The result is a series of vicious circles. In order to address this situation effectively, these vicious circles must be broken at one or more points and treated with an apparently paradoxical therapy.

The platelet system

The platelet plays an important role in the triggering and maintenance of a thrombophilic state that can degenerate into DIC and thrombosis. This state must be controlled and corrected according to the different surgical and clinical conditions to which the patient and his platelet system are subjected.

Adhesion, the ‘release’ phenomenon, and hyperaggregability can be provoked by a great number of agents (ADP, collagen, catecholamines, fatty acids, antigen-antibody complexes, lactic acid, thrombin, peptidases, bio-materials, devices, flow changes, etc.). The initial effect is the mechanical obliteration of microvessels by blood clumps, quickly followed by a fibrin-forming process.

Moreover, endogen proteases (trypsin, leukocyte and tissue peptidases) or exogen proteases (microbic, insect and snake venoms), even in minute quantities, by accidentally penetrating in circulating blood can induce explosive hypercoagulability and exacerbate the platelet functions.

Among the secondary causes, hemodynamic disruptions are more frequent. Stasis, whatever its origin, brings together all the conditions favoring the formation of a thrombus. What is more, it is susceptible of independently bringing on a coagulation process by provoking a contact effect and by allowing platelets to adhere to the vessel walls and aggregate.

The metabolic or respiratory acidosis has a twofold effect on coagulation by reducing the inhibiting effect of ‘physiological’ and therapeutic Heparin as the pH drops, and by inducing platelet hyperadhesion.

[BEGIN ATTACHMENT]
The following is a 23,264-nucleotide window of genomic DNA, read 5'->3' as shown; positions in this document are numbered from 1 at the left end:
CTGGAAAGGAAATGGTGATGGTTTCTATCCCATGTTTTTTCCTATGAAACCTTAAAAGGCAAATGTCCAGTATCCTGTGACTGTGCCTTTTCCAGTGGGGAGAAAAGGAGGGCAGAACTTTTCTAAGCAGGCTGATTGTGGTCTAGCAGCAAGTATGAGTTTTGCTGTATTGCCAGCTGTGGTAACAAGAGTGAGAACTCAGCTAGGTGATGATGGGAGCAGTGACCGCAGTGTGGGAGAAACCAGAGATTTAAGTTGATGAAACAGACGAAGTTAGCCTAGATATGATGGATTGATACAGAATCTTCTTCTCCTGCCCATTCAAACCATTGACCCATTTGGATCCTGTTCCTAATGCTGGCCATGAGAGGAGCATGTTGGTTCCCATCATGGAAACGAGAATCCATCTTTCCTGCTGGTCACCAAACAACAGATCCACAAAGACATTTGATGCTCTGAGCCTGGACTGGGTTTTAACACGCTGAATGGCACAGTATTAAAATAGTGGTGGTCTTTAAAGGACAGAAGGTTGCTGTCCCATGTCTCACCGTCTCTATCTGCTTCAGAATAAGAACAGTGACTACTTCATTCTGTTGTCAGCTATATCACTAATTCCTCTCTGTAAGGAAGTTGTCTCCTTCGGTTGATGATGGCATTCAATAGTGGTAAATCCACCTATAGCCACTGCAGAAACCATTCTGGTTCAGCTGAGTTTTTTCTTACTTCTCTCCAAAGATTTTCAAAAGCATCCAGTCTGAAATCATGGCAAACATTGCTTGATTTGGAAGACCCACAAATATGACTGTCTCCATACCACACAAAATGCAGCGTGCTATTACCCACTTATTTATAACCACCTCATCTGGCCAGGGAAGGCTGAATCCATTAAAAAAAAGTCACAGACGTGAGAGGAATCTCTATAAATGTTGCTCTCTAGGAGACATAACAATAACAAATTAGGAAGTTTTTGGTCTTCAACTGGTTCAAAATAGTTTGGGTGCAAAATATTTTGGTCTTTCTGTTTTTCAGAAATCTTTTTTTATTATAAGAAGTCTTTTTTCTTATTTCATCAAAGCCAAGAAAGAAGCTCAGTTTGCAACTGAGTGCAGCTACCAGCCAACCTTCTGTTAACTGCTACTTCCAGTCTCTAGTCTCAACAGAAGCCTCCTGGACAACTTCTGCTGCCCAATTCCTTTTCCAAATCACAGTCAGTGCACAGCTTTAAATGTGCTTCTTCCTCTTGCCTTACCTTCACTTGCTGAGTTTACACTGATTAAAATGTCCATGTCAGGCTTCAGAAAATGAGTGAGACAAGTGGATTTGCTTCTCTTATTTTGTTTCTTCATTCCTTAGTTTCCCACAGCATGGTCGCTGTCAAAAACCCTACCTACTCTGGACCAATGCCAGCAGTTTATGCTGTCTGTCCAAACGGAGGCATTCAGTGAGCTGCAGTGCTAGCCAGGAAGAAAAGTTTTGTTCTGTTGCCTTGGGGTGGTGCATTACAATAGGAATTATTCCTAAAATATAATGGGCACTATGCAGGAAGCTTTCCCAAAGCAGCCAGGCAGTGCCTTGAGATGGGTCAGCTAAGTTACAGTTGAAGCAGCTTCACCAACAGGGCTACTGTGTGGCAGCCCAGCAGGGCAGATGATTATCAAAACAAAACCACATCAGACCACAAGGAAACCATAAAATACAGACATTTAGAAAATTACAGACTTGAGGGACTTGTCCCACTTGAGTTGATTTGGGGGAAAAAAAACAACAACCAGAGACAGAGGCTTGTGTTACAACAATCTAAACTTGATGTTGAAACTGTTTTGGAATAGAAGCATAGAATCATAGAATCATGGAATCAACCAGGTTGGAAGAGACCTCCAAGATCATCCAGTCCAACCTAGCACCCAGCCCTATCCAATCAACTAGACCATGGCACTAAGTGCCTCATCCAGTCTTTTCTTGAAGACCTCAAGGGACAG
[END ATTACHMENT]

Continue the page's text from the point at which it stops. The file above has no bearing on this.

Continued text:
Any increase in plasmatic proteins, in particular fibrinogen, affects hemodynamics (hyperviscosity) and represents one of the most important causes of structural hypercoagulability (raw material of a clot). Moreover, there is a poorly defined, yet clear, relation between fibrinogen and the activation of platelet functions.

In patients undergoing strong and permanent aggression, there is a basic discrepancy between the aggregation curves and those resulting from the determination of Platelet Factor 4 (PF4) and Beta Thromboglobulin (BTG), thus reflecting platelet hyperactivation. Very few platelets remain intact, explaining the hypoaggregability and possible hemorrhage. The content of the platelet is now external (PF4, BTG, thrombin), which increases the activation of other platelets and the formation of circulating aggregates, and prevents the appropriate use of Heparin.

Because the degranulation phenomenon is closely related to the change in the intra-platelet level of cyclic AMP, it is possible to avoid this phenomenon by increasing the beneficial level of intra-platelet cAMP by inhibiting phosphodiesterase with appropriate doses of Dipyridamole. The platelet then becomes less receptive to usual inductors, preventing the release of the platelet's secreted products which can generate endothelial changes and thus activate other platelets.

The procoagulant system and its regulation

The involvement of the procoagulant system and its regulation in almost all chronic or acute aggressions has a triple consequence:

  • In acute and subacute forms, this function can be responsible for severe diffuse hemorrhages or a local hemorrhage in a vital organ, by means of a consumption process which may or may not be associated with a reactional fibrinolysis;
  • The same clinical result can be directly obtained by a fibrinolysis without major consumption, the coagulant process having only triggered fibrinolysis, which in this case, dominates.
  • In chronic forms, far more frequent than one might expect, the pathogenic evolution is incomplete and the ‘consumption’ is often insufficient to bring about hemorrhages. The process is then limited to vascular obliteration inducing ischemia, necrosis lesions and the functional loss of the organ in question. Examples are organ rejection after transplantation, or more often, the acute renal insufficiency that complicates so many diverse etiological pathologies.

Concerning coagulation itself, the goal is to establish a balance between the different pathways of thrombin formation and the activity of the most powerful inhibitor, Antithrombin III (AT III).